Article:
Is the US Government Shutdown Hurting Microsoft?



Microsoft says the shutdown isn’t good for business

Speaking on CNBC recently, Microsoft’s (MSFT) chief legal officer, Brad Smith, said that the current partial shutdown of the US government isn’t good for Microsoft’s business.

Although the executive wouldn’t disclose how much damage Microsoft may have suffered as a result of the ongoing shutdown, the company does business with government agencies, meaning it’s exposed to the shutdown’s negative effects. Smith pointed out that some government agencies Microsoft does business with are continuing to operate despite the shutdown.

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Microsoft’s revenue rose 19%

Microsoft generated $29.1 billion in revenue in its first quarter of fiscal 2019 (which ended in September 2018), representing a revenue rise of 19% YoY (year-over-year) compared to the revenue rise of 7.7% YoY at SAP SE (SAP), one of Microsoft’s enterprise software competitors. In the same period, revenue fell 2.1% YoY at IBM (IBM), another longtime Microsoft software rival.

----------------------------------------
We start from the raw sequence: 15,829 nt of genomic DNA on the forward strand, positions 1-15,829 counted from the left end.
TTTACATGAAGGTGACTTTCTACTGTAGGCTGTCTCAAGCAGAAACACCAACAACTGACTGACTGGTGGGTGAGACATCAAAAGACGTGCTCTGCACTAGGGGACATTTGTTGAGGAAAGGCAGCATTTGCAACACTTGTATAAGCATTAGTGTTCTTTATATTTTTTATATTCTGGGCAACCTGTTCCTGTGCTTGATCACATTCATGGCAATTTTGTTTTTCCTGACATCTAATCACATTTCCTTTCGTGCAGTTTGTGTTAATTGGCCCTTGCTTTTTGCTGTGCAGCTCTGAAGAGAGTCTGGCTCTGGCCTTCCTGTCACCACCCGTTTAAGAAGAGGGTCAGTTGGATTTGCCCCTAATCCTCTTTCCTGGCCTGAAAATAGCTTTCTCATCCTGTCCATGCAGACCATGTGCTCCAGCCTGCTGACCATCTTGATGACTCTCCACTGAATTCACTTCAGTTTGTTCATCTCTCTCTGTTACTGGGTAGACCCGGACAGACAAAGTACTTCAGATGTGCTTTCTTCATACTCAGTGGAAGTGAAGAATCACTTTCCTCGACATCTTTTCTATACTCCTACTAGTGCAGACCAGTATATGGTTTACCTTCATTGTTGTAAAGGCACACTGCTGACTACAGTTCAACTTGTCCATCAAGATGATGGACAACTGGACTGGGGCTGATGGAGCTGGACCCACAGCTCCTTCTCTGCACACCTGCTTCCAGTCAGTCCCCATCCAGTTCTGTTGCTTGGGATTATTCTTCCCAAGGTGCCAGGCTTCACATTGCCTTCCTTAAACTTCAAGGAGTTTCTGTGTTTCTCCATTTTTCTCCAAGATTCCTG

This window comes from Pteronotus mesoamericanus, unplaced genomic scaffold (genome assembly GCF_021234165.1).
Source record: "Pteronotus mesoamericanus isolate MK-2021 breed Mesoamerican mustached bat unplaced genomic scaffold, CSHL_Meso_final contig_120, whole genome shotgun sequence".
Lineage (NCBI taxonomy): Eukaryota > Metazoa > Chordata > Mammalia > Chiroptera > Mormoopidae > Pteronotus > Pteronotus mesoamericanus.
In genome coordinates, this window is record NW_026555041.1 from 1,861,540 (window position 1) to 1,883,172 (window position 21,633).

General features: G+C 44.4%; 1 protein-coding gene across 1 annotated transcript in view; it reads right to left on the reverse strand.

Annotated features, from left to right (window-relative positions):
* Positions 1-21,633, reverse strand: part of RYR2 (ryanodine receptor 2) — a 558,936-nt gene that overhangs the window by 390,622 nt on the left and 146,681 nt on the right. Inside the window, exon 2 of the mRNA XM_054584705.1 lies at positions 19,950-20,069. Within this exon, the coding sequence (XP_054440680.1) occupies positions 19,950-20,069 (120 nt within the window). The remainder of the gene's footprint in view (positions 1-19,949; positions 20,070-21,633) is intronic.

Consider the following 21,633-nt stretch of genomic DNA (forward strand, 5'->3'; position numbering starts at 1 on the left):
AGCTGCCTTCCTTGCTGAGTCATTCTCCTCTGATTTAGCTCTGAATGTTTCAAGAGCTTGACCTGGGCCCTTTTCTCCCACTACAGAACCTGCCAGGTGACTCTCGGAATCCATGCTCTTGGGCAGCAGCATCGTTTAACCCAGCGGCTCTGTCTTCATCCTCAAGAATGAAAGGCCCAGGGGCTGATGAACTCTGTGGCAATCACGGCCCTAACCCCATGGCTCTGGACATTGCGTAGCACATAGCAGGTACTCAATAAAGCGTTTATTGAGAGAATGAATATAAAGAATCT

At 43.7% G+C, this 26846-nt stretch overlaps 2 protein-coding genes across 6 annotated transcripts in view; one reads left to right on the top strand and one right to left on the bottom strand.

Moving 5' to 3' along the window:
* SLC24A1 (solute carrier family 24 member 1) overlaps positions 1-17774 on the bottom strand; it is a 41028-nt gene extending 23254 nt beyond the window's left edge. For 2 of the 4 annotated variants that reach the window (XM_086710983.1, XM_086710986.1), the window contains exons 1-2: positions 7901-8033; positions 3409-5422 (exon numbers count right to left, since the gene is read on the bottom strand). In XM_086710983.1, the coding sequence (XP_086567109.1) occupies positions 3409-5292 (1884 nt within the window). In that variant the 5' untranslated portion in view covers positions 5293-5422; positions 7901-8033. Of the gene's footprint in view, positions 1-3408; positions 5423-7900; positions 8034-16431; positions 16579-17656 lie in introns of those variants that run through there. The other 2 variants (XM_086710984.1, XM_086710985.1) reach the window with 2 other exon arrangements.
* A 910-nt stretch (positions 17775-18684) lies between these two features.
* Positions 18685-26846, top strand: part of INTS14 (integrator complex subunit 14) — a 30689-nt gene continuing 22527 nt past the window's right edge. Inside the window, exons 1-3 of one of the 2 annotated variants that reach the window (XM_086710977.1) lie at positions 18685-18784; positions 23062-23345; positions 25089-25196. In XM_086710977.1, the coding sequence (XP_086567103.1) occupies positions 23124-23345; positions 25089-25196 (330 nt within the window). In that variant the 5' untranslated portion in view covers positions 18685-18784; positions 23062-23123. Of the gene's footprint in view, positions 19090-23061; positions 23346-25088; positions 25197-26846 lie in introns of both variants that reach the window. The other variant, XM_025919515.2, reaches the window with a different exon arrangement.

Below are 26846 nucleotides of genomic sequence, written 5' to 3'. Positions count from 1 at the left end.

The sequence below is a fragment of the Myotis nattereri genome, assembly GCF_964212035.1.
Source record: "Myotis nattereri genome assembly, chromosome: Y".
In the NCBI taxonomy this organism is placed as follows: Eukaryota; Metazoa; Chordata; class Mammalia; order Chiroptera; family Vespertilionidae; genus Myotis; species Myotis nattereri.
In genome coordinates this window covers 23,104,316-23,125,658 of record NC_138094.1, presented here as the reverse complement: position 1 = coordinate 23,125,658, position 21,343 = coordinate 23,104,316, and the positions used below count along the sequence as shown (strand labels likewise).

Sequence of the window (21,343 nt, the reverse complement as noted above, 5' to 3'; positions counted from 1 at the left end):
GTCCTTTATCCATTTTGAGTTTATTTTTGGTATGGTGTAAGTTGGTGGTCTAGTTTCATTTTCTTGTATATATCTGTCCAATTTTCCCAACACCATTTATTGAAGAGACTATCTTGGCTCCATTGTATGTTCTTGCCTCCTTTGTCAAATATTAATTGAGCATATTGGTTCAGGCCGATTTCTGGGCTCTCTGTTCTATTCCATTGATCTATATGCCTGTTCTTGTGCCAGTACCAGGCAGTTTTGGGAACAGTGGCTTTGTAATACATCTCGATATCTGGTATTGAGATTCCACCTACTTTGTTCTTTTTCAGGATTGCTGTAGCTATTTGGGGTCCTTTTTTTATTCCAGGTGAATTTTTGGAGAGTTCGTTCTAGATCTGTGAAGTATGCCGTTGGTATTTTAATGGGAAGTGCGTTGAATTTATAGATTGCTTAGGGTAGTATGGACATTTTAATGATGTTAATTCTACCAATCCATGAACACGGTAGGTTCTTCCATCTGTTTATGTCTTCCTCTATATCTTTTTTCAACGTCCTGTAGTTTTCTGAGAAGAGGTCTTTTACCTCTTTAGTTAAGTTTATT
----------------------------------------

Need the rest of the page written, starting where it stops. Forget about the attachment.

Microsoft’s cloud computing rivals Amazon (AMZN) and Alphabet (GOOGL) grew their third-quarter revenues 29% and 21% YoY, respectively.

Although it’s best-known as a software company, Microsoft has sought to diversify its business in recent years. For example, it’s ventured into the hardware market, where it sells personal computing devices under the Surface brand.

Gearing up to report its latest results

Microsoft is scheduled to release its fiscal 2019 second-quarter earnings results on January 30. The company has guided for second-quarter revenue in the range of $31.9 billion–$32.7 billion. Analysts’ consensus estimate calls for Microsoft to report revenue of at least $32 billion in the quarter.


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